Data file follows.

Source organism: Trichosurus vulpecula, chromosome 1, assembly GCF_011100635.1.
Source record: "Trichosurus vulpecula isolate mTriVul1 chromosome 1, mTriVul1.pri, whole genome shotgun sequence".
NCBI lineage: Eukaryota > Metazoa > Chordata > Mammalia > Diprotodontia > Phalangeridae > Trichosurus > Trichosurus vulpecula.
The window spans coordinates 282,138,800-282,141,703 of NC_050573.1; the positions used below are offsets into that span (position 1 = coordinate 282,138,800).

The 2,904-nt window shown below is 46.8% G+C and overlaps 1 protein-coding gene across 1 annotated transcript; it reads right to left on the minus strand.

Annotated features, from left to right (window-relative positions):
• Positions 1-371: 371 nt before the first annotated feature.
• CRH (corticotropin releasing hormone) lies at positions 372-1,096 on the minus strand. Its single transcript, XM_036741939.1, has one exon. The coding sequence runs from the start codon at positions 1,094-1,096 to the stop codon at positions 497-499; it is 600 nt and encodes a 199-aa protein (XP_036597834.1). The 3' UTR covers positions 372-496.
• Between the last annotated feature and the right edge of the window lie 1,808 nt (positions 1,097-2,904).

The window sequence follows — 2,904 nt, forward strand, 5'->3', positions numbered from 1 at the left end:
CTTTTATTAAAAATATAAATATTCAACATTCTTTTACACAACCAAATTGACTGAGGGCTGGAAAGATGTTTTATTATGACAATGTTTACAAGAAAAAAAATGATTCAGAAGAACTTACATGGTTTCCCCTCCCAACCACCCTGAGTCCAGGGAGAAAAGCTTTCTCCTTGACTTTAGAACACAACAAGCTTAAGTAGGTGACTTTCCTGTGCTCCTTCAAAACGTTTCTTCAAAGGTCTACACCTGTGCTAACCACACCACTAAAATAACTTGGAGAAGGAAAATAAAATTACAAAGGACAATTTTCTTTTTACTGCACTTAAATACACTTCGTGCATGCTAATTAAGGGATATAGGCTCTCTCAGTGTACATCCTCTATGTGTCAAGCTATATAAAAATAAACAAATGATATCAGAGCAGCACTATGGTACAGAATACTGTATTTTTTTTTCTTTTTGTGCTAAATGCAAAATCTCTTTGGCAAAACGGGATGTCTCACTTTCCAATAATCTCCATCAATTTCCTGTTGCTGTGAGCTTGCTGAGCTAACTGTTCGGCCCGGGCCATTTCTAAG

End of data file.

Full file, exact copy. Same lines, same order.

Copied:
Source organism: Trichosurus vulpecula, chromosome 1, assembly GCF_011100635.1.
Source record: "Trichosurus vulpecula isolate mTriVul1 chromosome 1, mTriVul1.pri, whole genome shotgun sequence".
NCBI lineage: Eukaryota > Metazoa > Chordata > Mammalia > Diprotodontia > Phalangeridae > Trichosurus > Trichosurus vulpecula.
The window spans coordinates 282,138,800-282,141,703 of NC_050573.1; the positions used below are offsets into that span (position 1 = coordinate 282,138,800).

The 2,904-nt window shown below is 46.8% G+C and overlaps 1 protein-coding gene across 1 annotated transcript; it reads right to left on the minus strand.

Annotated features, from left to right (window-relative positions):
• Positions 1-371: 371 nt before the first annotated feature.
• CRH (corticotropin releasing hormone) lies at positions 372-1,096 on the minus strand. Its single transcript, XM_036741939.1, has one exon. The coding sequence runs from the start codon at positions 1,094-1,096 to the stop codon at positions 497-499; it is 600 nt and encodes a 199-aa protein (XP_036597834.1). The 3' UTR covers positions 372-496.
• Between the last annotated feature and the right edge of the window lie 1,808 nt (positions 1,097-2,904).

The window sequence follows — 2,904 nt, forward strand, 5'->3', positions numbered from 1 at the left end:
CTTTTATTAAAAATATAAATATTCAACATTCTTTTACACAACCAAATTGACTGAGGGCTGGAAAGATGTTTTATTATGACAATGTTTACAAGAAAAAAAATGATTCAGAAGAACTTACATGGTTTCCCCTCCCAACCACCCTGAGTCCAGGGAGAAAAGCTTTCTCCTTGACTTTAGAACACAACAAGCTTAAGTAGGTGACTTTCCTGTGCTCCTTCAAAACGTTTCTTCAAAGGTCTACACCTGTGCTAACCACACCACTAAAATAACTTGGAGAAGGAAAATAAAATTACAAAGGACAATTTTCTTTTTACTGCACTTAAATACACTTCGTGCATGCTAATTAAGGGATATAGGCTCTCTCAGTGTACATCCTCTATGTGTCAAGCTATATAAAAATAAACAAATGATATCAGAGCAGCACTATGGTACAGAATACTGTATTTTTTTTTCTTTTTGTGCTAAATGCAAAATCTCTTTGGCAAAACGGGATGTCTCACTTTCCAATAATCTCCATCAATTTCCTGTTGCTGTGAGCTTGCTGAGCTAACTGTTCGGCCCGGGCCATTTCTAAG